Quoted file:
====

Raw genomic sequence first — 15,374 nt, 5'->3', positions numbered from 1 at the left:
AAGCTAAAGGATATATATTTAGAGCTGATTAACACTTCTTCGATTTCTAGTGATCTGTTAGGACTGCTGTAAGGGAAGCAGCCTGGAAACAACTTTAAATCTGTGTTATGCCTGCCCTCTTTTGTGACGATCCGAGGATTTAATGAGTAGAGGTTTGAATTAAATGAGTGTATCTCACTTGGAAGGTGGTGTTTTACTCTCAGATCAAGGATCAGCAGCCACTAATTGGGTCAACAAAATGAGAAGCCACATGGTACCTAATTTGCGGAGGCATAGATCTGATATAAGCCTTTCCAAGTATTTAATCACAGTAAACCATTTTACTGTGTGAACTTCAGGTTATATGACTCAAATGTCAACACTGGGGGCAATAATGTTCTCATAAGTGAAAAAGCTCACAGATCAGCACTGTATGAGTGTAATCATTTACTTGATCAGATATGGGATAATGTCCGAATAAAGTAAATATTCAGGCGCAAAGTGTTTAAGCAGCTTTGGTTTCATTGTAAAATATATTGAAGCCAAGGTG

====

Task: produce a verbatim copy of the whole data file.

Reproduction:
Raw genomic sequence first — 15,374 nt, 5'->3', positions numbered from 1 at the left:
AAGCTAAAGGATATATATTTAGAGCTGATTAACACTTCTTCGATTTCTAGTGATCTGTTAGGACTGCTGTAAGGGAAGCAGCCTGGAAACAACTTTAAATCTGTGTTATGCCTGCCCTCTTTTGTGACGATCCGAGGATTTAATGAGTAGAGGTTTGAATTAAATGAGTGTATCTCACTTGGAAGGTGGTGTTTTACTCTCAGATCAAGGATCAGCAGCCACTAATTGGGTCAACAAAATGAGAAGCCACATGGTACCTAATTTGCGGAGGCATAGATCTGATATAAGCCTTTCCAAGTATTTAATCACAGTAAACCATTTTACTGTGTGAACTTCAGGTTATATGACTCAAATGTCAACACTGGGGGCAATAATGTTCTCATAAGTGAAAAAGCTCACAGATCAGCACTGTATGAGTGTAATCATTTACTTGATCAGATATGGGATAATGTCCGAATAAAGTAAATATTCAGGCGCAAAGTGTTTAAGCAGCTTTGGTTTCATTGTAAAATATATTGAAGCCAAGGTG